Mumbai Indians recognised that in 2013 and appointed him their captain. It was a decision made with the long term in mind. Rohit has since more than proved his worth with five IPL titles, despite often not being the best batter in his teams. But he has also played a role in the development of young players who swarm to him like he is a sage, offering them both calmness and the feeling of lightness. In the pressure of the IPL, both are essential.

Being true to yourself has always been Rohit's mantra, and he wants youngsters to be able to do likewise. Allowing space to a player to grow is another way he leads. At the media briefing on Tuesday, Rohit was asked what his advice to Shubman Gill would be. His answer: just keep batting the way he has in 2023, where he has scored centuries in Test cricket, double-centuries in ODIs and three tons for Gujarat Titans in IPL. It is, Rohit said, "just about giving him more and more confidence".

In many ways, Rohit comes from the MS Dhoni school of captaincy: he believes in the process, too. Mental preparedness, if you listen to Rohit, is the backbone of his success. The one difference between him and Dhoni, though, is Rohit is big on winning "championships", world titles.

And Rohit now faces in front of him the prospect of a lasting success, a legacy-ensuring success, as important as any of India's previous world titles.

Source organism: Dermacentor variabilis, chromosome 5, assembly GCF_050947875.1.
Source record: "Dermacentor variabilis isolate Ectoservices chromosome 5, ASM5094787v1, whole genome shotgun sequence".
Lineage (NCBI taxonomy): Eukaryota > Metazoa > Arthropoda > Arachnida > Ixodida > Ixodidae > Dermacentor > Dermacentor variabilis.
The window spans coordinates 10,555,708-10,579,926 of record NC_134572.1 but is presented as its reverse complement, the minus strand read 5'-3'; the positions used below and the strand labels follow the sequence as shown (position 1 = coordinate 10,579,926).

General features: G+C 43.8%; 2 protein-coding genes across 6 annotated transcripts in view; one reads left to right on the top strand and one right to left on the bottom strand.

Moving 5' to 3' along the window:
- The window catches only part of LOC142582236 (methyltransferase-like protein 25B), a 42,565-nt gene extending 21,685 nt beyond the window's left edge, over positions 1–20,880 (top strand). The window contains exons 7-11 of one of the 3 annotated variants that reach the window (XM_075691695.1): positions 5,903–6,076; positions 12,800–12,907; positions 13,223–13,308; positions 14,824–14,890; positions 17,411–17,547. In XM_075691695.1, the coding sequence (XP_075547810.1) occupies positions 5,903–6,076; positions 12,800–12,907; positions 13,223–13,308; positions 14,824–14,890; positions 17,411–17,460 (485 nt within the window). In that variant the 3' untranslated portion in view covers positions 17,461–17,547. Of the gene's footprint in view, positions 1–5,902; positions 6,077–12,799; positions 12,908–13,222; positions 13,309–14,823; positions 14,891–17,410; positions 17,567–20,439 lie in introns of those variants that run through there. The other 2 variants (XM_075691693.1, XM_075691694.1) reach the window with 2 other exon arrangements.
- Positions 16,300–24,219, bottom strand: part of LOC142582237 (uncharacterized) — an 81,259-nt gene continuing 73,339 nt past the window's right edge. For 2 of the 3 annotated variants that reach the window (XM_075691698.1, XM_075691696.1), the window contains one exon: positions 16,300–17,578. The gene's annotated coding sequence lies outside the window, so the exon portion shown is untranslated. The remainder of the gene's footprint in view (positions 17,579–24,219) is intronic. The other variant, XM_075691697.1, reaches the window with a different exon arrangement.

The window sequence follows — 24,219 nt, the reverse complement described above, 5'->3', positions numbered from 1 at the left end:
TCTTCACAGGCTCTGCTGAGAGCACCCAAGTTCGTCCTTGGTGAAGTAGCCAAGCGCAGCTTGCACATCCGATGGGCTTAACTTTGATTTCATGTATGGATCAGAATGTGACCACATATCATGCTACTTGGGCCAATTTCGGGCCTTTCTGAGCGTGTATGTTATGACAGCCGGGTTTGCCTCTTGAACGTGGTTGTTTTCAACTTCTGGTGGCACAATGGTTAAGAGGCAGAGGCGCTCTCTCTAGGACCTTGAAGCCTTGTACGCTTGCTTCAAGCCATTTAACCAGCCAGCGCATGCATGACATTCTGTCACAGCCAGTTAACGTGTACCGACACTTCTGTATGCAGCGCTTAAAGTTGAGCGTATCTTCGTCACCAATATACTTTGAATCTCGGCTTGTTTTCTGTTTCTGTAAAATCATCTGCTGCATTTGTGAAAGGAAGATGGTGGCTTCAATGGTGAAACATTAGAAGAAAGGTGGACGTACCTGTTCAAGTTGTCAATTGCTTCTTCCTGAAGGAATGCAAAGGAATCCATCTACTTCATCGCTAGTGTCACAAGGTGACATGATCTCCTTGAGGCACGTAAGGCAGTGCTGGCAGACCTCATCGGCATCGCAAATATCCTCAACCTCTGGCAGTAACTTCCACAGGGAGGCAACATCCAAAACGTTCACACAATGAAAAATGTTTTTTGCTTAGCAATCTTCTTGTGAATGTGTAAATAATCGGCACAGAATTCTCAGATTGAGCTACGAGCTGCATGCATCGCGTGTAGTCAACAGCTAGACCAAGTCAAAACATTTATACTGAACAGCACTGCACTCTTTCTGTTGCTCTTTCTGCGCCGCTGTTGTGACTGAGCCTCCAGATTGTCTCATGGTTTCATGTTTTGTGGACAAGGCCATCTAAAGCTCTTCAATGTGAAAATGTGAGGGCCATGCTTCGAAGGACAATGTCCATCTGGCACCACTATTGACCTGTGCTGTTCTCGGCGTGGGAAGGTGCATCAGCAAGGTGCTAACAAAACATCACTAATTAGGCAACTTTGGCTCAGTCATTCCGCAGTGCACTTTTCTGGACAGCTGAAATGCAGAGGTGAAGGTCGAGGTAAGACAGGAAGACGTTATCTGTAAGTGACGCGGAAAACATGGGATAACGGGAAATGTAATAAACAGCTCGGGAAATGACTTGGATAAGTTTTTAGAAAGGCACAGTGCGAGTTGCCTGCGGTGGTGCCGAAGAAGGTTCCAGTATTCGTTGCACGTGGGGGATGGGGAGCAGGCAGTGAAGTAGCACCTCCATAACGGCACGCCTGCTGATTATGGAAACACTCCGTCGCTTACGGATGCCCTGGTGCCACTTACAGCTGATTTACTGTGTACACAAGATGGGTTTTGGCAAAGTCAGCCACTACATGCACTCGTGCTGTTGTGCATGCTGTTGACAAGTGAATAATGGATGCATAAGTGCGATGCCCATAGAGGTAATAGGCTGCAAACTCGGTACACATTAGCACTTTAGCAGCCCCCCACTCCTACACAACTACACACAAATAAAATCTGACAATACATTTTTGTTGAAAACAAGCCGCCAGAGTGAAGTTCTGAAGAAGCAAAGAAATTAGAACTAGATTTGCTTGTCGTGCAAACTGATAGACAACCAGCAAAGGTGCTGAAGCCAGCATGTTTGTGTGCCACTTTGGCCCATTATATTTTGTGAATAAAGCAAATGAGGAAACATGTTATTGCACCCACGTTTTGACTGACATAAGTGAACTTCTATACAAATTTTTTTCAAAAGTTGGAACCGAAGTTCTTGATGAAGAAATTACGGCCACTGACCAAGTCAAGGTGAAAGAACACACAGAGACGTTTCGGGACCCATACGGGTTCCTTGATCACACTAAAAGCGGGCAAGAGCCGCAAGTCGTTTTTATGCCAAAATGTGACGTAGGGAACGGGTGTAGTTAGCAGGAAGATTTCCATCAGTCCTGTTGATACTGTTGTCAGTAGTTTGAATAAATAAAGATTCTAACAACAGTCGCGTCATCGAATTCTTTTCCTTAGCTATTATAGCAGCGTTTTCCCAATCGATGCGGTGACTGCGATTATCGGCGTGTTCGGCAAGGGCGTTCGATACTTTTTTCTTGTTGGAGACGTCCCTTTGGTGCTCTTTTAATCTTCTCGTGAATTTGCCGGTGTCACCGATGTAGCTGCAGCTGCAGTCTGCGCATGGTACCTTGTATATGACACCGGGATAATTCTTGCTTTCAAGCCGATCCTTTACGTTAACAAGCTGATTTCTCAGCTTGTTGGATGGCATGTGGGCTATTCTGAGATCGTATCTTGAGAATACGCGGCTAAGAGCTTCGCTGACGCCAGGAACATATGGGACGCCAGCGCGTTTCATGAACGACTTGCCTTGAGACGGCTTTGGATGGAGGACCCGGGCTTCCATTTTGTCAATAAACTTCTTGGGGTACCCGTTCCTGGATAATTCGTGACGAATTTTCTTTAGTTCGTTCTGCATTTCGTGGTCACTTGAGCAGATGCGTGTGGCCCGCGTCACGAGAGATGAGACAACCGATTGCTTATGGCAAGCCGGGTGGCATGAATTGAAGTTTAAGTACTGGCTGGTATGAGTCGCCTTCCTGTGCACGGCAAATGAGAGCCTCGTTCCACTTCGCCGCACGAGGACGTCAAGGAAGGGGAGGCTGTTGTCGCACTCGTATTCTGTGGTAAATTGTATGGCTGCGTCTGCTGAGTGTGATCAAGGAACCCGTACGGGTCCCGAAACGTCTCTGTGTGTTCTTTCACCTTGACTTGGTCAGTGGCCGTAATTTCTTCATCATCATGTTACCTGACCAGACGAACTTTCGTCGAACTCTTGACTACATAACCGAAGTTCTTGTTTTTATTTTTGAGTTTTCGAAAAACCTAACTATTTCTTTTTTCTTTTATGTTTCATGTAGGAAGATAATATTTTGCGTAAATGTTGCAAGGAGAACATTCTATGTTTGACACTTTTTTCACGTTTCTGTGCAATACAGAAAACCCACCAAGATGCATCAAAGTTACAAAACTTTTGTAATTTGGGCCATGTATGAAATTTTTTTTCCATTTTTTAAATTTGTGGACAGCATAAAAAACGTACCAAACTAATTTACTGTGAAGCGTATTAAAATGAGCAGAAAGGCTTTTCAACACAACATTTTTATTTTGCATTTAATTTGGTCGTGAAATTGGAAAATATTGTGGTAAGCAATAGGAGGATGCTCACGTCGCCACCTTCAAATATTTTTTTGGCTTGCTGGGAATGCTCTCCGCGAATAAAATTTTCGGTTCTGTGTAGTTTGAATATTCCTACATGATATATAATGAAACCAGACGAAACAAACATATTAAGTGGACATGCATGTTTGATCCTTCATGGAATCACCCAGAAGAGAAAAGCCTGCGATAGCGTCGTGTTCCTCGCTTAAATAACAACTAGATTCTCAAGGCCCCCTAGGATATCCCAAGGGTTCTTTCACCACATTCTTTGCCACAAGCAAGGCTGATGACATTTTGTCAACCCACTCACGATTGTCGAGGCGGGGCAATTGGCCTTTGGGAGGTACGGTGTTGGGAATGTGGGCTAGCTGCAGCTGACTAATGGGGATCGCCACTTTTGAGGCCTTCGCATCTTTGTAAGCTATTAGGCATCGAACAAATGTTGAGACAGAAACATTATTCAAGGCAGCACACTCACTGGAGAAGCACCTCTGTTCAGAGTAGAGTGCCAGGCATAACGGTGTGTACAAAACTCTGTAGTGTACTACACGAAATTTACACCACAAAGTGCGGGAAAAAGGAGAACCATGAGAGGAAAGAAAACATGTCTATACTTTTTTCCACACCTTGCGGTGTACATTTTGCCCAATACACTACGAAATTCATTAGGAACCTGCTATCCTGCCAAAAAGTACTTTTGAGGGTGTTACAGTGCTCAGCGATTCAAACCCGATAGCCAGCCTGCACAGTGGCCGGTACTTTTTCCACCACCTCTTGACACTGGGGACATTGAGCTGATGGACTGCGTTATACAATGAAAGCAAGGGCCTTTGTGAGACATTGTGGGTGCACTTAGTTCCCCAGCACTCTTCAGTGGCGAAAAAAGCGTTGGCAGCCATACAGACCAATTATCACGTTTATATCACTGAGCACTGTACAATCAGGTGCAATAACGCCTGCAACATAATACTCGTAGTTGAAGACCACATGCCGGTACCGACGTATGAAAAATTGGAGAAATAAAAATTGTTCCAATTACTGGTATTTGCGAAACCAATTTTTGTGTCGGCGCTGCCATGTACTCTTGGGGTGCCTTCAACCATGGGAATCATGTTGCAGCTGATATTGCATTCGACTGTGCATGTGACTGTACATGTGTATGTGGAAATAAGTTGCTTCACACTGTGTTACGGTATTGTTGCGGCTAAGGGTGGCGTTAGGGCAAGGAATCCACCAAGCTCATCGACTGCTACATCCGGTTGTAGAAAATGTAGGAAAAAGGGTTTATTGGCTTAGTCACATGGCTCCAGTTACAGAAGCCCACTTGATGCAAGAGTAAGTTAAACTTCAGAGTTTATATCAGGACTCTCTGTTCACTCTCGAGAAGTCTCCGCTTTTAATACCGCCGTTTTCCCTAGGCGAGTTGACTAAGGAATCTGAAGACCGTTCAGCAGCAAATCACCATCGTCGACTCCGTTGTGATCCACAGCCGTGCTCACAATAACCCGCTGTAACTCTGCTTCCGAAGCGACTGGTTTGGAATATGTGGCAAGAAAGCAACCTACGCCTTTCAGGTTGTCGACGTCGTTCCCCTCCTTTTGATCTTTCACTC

"I've gotten the job to make sure that we take Indian cricket forward every time. Whoever it is, whether it's me or someone else - even the guys before - their role was to take Indian cricket forward and win as many games, as many championships as possible," Rohit said responding to the kind of legacy he would want to establish.

"I want to win games, I want to win championships. That is what you play for. It'll be nice to win some titles, win some extraordinary series. Having said that, I genuinely feel that we don't want to put too much pressure on ourselves by thinking, [or] overthinking about these kinds of stuff. So for me, it'll be nice if I can win one or two championships before I decide to move on from this job."

In 2007, a 20-year-old Rohit won his first world title - the 2007 World T20. Four years later, he was desperate to have missed out on the ODI World Cup win having not put together the form to be part of the squad. In 2013, he won the Champions Trophy, which was the last time India won an ICC title. In the 2019 World Cup, Rohit had a dream individual tournament with five centuries and finished as the tournament's leading run-maker, but he was gutted as India lost in the semi-final.

At the 2022 T20 World Cup in Australia, his first ICC tournament as captain, his team were brushed aside by a rampaging England in the last four. Rohit became India's captain across formats last year. All six Tests he has captained so far have come at home, with India winning four and losing one, against Australia.

Thus, the WTC final will be his first overseas Test as captain. At 36, winning the WTC final is his shot at creating a true legacy. Losing to Australia doesn't make India a bad Test team, or Rohit a poor leader. Winning it, though, can become the defining moment of Rohit's Test career, elevating him alongside the finest of India's captains.